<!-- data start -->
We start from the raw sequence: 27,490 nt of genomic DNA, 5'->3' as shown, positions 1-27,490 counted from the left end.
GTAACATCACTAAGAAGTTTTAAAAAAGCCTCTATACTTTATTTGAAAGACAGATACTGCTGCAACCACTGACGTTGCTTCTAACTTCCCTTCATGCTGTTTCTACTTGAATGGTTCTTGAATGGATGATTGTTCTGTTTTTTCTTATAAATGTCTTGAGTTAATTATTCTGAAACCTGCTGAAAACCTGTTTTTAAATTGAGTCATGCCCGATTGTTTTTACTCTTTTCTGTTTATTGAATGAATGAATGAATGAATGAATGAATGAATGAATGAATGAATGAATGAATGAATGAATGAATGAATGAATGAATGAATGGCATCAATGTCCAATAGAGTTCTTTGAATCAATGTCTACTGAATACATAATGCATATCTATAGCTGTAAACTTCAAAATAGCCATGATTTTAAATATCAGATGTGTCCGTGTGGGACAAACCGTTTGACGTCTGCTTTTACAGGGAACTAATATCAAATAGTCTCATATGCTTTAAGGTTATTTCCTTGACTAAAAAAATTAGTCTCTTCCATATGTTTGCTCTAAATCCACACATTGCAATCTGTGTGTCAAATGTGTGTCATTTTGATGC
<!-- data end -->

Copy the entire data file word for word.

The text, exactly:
We start from the raw sequence: 27,490 nt of genomic DNA, 5'->3' as shown, positions 1-27,490 counted from the left end.
GTAACATCACTAAGAAGTTTTAAAAAAGCCTCTATACTTTATTTGAAAGACAGATACTGCTGCAACCACTGACGTTGCTTCTAACTTCCCTTCATGCTGTTTCTACTTGAATGGTTCTTGAATGGATGATTGTTCTGTTTTTTCTTATAAATGTCTTGAGTTAATTATTCTGAAACCTGCTGAAAACCTGTTTTTAAATTGAGTCATGCCCGATTGTTTTTACTCTTTTCTGTTTATTGAATGAATGAATGAATGAATGAATGAATGAATGAATGAATGAATGAATGAATGAATGAATGAATGAATGAATGAATGAATGGCATCAATGTCCAATAGAGTTCTTTGAATCAATGTCTACTGAATACATAATGCATATCTATAGCTGTAAACTTCAAAATAGCCATGATTTTAAATATCAGATGTGTCCGTGTGGGACAAACCGTTTGACGTCTGCTTTTACAGGGAACTAATATCAAATAGTCTCATATGCTTTAAGGTTATTTCCTTGACTAAAAAAATTAGTCTCTTCCATATGTTTGCTCTAAATCCACACATTGCAATCTGTGTGTCAAATGTGTGTCATTTTGATGC